On segment 15 the pole changer relay is deenergized since conductors 210, 211 and 2i2 are connected to fixed contacts in single elements of the switches 70 and 77 not in engagement with movable contacts 130. On segment IS the pole changer relay 155 is energized over conductor 213, bridging contact 120 in position II of lowermost double element of switch 77, conductor 214, bridging contact 120 in position 9 of central double element, conductor 215, bridging contact 120 in position 7 of uppermost double element, strap conductor 202, conductor 203 and conductor 185. On segment 17 the pole changer relay is deenergized since conductors 210, 217 and 218 are connected to fixed contacts in the single elements of switch 77 not in engagement with movable contacts 130. On segment 18 the pole changer relay 155 is energized over conductor 219, bridging contact 120 in position 9 of lowermost double element of switch 77, conductor 228, bridging contact 120 in position 7 of central double element, conductor 221, bridging contact 120 in position 5 in uppermost double element, strap conductor 202, conductor 203 and conductor 185.

On.segment 19 the pole changer relay is deenergized since conductors 222, 223 and 224 are 5g connected to fixed contacts in the single elements of the switch 77 not in engagement with movable contacts 130. On segment 20 the pole changer relay is energized over conductor 225, bridging contact 120 in position 7 of lowermost double element of switch 77, conductor 226, bridging contact 120 in position 5 of central double element, conductor 22T, bridging contact 120 in position 3 of uppermost double element, conductor 203 and conductor 185. On segment 21 the pole changer relay is deenergized since conductors 228, 229 and 230 are connected to fixed contacts in the single elements of switch 77 not in engagement with the movable contacts 130. On segment 22 the pole changer relay 155 is energized over conductor 231, bridging contact 120 in position 5 of lowermost double element of switch 77, conductor 232, bridging contact 120 in position 3 of central double element, conductor 233 and conductor 185.

On segment 23 the pole changer relay 155 is held energized over conductor 234, fixed contact in position 0 of uppermost single element of switch 77, movable contact 130 and conductor 185. On segment 24 the pole changer relay 155 is held energized over conductor 235, bridging contact 120 in position 3 in lowermost double element, conductor 185. On segment 25 the pole changer relay is held energized over conductor 236, conductor 237, fixed contact in position 0 of central single element of switch 77, movable contact 130 in the same position, conductor 238 and conductor 185. On segment 20 the pole changer relay is held energized over conductor 238 and conductor 185. On segment 27 the pole changer relay 155 is held energized over conductor 239, fixed contact and the movable contact 130 in position 0 in the lowermost single element of switch 77, conductor 240 and conductor 185. On segment 28 the pole changer relay is held energized since this segment is connected by the strap conductor 241 to conductor 238. On segment 29 the pole changer relay is held energized over conductor 242, bridging contact 120 in the B position of the double element in switch 78, strap conductor 243 between the B and C positions of the switch 78, bridging contact 120 at the C position, strap conductor 244 between the C and D positions, bridging contact 120 at the D position and conductor 186. On segment 30 the pole changer relay is held energized over strap conductor 241, conductor 238 and conductor 185. On segment 31 the pole changer relay is held energized over conductor 245, bridging contact 120 at the C position of switch 78, strap conductor 244, the bridging contact 120 at the D position of the switch and conductor 186. On segment 32 the pole changer relay is held energized since this segment is connected by the strap conductor 241 to conductor 238. On segment 33 the pole changer relay is held energized over conductor 246, bridging contact 120 at the D position of switch 78 and conductor 186. Segments 34 to 48, inclusive, are all strap connected by strap conductor 241 to conductor 238. The pole changer relay 155, therefore, is maintained energized while the brush contact 92 is passing over these contacts and successively engages them. This provides a signaling period for signal apparatus, n"1. shown, but located at the substation.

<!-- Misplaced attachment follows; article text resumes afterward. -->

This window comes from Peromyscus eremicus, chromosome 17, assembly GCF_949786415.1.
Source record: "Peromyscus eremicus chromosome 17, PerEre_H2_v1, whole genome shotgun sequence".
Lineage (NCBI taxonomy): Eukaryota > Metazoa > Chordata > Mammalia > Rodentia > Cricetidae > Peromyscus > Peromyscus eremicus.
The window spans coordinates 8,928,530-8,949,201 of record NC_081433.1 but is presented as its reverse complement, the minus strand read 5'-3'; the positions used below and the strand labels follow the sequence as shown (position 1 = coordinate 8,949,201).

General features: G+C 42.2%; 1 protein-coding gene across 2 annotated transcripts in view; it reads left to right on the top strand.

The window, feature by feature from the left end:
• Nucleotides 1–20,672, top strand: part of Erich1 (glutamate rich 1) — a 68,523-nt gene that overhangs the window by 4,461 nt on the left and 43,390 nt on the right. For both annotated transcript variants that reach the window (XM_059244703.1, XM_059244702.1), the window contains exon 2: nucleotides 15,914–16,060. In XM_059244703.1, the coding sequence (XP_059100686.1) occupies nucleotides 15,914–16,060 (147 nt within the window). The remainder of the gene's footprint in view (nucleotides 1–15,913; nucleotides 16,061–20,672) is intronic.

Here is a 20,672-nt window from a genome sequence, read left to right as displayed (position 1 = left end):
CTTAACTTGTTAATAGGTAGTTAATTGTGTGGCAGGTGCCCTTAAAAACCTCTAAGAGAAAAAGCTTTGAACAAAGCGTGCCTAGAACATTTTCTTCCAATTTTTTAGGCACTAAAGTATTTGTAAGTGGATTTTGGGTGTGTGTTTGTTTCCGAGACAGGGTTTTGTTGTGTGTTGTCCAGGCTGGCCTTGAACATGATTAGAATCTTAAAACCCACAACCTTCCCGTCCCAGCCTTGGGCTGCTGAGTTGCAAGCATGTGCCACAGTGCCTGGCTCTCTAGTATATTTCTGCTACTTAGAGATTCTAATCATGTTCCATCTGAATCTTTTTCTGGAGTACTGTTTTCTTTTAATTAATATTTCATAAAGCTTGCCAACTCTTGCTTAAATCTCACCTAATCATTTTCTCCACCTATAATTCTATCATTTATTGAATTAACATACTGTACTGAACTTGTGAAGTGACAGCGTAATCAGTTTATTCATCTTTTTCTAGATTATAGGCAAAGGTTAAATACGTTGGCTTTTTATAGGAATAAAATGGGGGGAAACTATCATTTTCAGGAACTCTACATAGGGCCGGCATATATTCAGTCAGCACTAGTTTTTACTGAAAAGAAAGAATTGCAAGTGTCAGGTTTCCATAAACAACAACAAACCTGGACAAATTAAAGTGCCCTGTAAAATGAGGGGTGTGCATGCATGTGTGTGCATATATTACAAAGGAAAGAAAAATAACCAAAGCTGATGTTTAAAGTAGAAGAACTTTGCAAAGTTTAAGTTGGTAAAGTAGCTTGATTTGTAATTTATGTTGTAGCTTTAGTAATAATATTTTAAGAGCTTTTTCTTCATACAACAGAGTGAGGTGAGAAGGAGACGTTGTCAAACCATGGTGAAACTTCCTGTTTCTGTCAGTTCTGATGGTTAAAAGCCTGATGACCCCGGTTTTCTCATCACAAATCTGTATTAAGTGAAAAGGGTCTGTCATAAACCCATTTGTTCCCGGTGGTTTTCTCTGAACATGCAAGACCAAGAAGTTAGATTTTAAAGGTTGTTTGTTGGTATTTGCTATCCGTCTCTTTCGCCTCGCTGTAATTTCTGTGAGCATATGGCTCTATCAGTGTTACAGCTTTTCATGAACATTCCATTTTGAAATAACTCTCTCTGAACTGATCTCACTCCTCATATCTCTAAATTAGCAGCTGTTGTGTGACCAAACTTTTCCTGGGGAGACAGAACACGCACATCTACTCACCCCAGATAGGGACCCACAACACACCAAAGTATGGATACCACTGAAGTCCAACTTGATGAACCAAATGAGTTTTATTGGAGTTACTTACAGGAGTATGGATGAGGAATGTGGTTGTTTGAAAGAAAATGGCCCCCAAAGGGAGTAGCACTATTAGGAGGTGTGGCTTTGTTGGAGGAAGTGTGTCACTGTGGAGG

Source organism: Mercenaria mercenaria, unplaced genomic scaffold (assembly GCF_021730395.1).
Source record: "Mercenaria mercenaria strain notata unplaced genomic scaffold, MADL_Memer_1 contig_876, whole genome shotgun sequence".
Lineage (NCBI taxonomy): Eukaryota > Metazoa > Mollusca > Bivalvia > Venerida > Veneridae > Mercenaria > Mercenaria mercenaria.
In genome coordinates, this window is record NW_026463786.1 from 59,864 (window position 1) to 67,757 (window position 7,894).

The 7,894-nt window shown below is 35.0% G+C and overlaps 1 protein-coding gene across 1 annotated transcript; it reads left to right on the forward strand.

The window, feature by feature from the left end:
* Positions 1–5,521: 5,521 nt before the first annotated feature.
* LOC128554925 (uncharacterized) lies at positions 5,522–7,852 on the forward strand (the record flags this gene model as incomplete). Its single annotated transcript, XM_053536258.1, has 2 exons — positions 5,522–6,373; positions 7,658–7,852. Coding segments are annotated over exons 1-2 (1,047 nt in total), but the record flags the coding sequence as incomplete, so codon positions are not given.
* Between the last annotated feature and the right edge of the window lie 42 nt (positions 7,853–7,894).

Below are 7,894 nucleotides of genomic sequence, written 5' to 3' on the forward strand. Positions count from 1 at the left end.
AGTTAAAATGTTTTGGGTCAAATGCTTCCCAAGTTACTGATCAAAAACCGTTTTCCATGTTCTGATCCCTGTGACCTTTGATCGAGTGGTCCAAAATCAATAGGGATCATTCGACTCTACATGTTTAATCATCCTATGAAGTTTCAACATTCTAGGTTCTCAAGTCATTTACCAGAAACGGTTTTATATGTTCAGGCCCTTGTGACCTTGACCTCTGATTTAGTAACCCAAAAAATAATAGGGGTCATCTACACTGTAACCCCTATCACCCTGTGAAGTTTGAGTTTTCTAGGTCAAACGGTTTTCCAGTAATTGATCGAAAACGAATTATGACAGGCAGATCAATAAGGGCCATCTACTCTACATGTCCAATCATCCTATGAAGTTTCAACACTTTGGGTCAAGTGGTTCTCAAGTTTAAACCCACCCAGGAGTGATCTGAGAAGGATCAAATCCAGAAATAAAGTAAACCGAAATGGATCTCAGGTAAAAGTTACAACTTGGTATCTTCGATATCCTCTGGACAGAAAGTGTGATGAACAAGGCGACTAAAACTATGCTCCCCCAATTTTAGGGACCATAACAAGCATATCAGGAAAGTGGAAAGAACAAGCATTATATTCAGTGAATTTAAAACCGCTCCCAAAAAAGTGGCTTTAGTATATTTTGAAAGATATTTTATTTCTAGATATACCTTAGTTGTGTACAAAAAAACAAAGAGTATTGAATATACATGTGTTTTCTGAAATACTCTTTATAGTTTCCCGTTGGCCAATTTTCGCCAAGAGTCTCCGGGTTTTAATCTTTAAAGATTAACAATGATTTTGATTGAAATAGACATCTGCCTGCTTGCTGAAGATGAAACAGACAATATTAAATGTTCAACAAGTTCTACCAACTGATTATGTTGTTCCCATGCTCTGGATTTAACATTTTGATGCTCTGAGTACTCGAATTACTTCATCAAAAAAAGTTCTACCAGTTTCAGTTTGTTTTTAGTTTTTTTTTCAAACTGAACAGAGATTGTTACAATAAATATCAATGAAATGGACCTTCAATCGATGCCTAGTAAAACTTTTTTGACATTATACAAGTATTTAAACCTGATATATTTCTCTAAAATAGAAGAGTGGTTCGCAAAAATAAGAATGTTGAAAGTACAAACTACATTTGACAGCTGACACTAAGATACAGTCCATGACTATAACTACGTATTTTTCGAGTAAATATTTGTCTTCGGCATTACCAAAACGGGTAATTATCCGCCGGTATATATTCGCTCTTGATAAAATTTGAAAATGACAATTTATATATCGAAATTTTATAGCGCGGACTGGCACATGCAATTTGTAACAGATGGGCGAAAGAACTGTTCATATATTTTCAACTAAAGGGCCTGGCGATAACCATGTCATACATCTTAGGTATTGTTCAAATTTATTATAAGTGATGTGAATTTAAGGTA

It is to be noted that when the switches 76, 77 and 78 are set in the positions indicated in Figs 1 and 6, seventeen impulses are sent over the line system through successive energization and deenergization of the pole changer relay 155, from the time the brush contact 92 engages segment 6 to its arrival on segment 22 and that each impulse is of opposite polarity to the one preceding since the pole changer relay 155 in effect reverses the battery connections to the line wires 157 and 158. The selectors at the substations each operates to move a movable contact one step toward a fixed contact on each impulse when the impulse received is of opposite polarity to the one preceding. The selectors, therefore, all step together and bring their movable contacts into engagement with the associated fixed contacts.